BOSTON -- It were the little things that made the difference. When facing a pitching powerhouse like Roy Halladay, that's usually the case.

So that's exactly what Boston did on Sunday at Fenway Park, manufacturing meticulous runs and timely defensive plays throughout a well-pitched ballgame. In the end, the Red Sox scampered away with a 4-3 victory over the Jays, snaring three of the four games in this weekend series.

Coupled with the Rays' loss to the Yankees, the Sox now sit just one game back in the American League East standings.

This particular tilt centered around two very overpowering presences on the mound: Halladay and Jon Lester. The Red Sox lefty is living through a season that could be remembered as his breakout campaign and was every bit as good as his Cy Young Award-winning counterpart.

"Anytime you go up against Halladay or a pitcher like that, you just try to pitch your game and not worry about what he's doing to our team and hopefully have shutdown innings," Lester said. "We were fortunate enough to get a couple runs early and then have some shutdown innings and score some late runs."

Lester dominated the Toronto lineup all afternoon -- his lone blemish coming on a Jose Batista solo home run in the first inning. From there, Lester commanded the strike zone with his fastball and didn't shy away from throwing an electric curveball at any point in the count.

The results were as advertised for the 15-game winner. He went eight innings, giving up that lone run on four hits. For as good as Halladay was in his performance, he couldn't quite match the production of the 24-year-old southpaw.

"Boy, he was good," manager Terry Francona said. "Good thing; Halladay was pretty good, too."

Boston supported Lester early with two hard-fought runs. In the first, Jacoby Ellsbury singled and stole second, reached third on a Dustin Pedroia sacrifice bunt and came home on a David Ortiz groundout.

In the second, Jason Bay doubled, advanced to third and crossed the plate via a Coco Crisp single. Crisp would add an RBI single in the seventh, quietly going 2-for-3 as the ninth hitter while driving in those two crucial runs early.

"We have the complete package here ... not looking for the big boppers to win the game with a home run," Crisp said, who is batting .444 (32-for-72) in his past 22 games. "That's, obviously, nice to have that capability on our squad."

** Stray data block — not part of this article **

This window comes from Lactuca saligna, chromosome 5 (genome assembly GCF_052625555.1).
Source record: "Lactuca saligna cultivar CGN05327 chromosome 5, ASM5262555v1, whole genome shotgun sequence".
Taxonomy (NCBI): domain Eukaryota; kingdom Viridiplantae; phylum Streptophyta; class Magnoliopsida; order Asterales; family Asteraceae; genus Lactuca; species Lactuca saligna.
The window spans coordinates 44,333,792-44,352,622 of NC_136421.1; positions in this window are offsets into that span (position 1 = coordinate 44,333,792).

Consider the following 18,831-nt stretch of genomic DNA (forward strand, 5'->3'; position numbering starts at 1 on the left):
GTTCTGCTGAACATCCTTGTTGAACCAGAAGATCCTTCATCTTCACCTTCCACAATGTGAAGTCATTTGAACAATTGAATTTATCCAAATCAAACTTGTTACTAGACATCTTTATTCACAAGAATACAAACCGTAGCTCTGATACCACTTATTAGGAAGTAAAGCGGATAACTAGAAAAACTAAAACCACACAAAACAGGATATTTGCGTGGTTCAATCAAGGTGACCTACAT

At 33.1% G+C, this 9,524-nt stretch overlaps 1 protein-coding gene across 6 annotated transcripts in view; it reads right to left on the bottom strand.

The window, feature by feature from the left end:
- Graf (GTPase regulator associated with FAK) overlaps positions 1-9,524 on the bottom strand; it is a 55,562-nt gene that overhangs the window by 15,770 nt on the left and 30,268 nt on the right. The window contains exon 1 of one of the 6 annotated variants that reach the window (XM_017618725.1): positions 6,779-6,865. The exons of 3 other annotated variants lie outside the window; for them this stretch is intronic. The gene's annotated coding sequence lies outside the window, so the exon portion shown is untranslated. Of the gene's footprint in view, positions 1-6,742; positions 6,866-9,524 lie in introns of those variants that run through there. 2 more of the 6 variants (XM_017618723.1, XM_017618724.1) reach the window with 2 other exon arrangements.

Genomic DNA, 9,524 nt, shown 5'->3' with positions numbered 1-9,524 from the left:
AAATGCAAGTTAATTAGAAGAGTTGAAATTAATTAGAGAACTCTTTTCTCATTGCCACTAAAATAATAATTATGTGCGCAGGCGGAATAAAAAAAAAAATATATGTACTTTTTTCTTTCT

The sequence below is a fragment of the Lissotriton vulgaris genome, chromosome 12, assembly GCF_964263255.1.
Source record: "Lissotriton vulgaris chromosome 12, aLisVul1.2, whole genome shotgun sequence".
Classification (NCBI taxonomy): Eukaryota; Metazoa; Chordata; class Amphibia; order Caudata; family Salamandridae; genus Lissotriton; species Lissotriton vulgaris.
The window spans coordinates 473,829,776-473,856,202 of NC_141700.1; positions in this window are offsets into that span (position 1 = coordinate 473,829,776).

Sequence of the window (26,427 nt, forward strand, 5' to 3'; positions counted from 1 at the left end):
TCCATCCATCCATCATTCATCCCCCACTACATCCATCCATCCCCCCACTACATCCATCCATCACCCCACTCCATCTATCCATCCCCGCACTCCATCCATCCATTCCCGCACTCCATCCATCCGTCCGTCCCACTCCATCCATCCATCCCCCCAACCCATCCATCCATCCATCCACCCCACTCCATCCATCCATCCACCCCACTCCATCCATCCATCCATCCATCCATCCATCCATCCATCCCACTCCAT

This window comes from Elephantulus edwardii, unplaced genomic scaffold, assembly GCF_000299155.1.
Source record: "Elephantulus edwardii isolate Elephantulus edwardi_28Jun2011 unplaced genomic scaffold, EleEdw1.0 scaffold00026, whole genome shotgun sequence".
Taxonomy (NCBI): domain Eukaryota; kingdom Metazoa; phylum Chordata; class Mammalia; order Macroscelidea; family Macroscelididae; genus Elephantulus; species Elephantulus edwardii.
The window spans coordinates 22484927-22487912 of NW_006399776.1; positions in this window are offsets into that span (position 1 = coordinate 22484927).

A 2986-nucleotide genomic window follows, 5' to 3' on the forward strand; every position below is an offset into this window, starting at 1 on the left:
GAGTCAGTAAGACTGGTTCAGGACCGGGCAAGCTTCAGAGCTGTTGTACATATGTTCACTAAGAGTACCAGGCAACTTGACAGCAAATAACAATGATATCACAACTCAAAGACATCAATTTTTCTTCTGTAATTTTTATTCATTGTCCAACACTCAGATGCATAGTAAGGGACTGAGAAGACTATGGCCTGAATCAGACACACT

Crisp's batting average over that 22-game span is the best in the Majors, and it's seemingly going unnoticed due to his movement back and forth from batting first and ninth in this dangerous Sox lineup.

But his presence is undeniable, and he made big contributions to Lester's strong pitching on Sunday.

"It makes it a lot easier when you don't have to deal with too much, just focus on the game and trying to have fun," Crisp said. "It's nice to fly underneath the radar."

By the bottom of the eighth inning, the Sox had a 3-1 lead, knocked Halladay out of the game and looked to add an insurance run before Jonathan Papelbon entered in the ninth. They got it thanks to a rare triple by Ortiz, who came home on a sacrifice fly by Kevin Youkilis one batter later.

With the three-run lead, Papelbon came in looking for his 38th save. It came, but it didn't come without help from the biggest single play of the afternoon.

The first three batters Papelbon faced collected hits -- a double by Vernon Wells, and two singles by Adam Lind and Lyle Overbay.

Wells scored on Lind's single, cutting the score to 4-2. When Overbay sent a ball off the Green Monster, Lind headed to third while Overbay was called out stretching his base hit into a double. The result was one on and one out, instead of the tying run in scoring position with no outs.

The reactions were certainly mixed.

"It is because a couple of calls go our way and we're still playing," Jays manager Cito Gaston said. "And that's what's disappointing."

"That changes the whole way the ninth inning unfolds," Francona added. "That was a terrific play."

It was a situation where Bay fielded the ball off the wall, knowing he had no shot at throwing the runner at third out. So he turned around, fired a strike to Dustin Pedroia at second and got the biggest out of the game.

It potentially saved Lester's masterpiece, and helped Papelbon avoid his second blown save of the homestand.

"I just try to contribute on some level every day," Bay said. "And today it happened to be on that play."

That it did, and it came in no small situation.

The results propelled Boston to within a game of Tampa Bay, handed Lester a career-high 15th win and abruptly sent Toronto into a third loss in four games after winning 11 of 12 entering Friday.

That's the mark of a team inching toward a spot in the 2008 postseason.

"We've been playing good baseball for a while," Lester said. "All we can worry about is winning our games and playing hard in our games."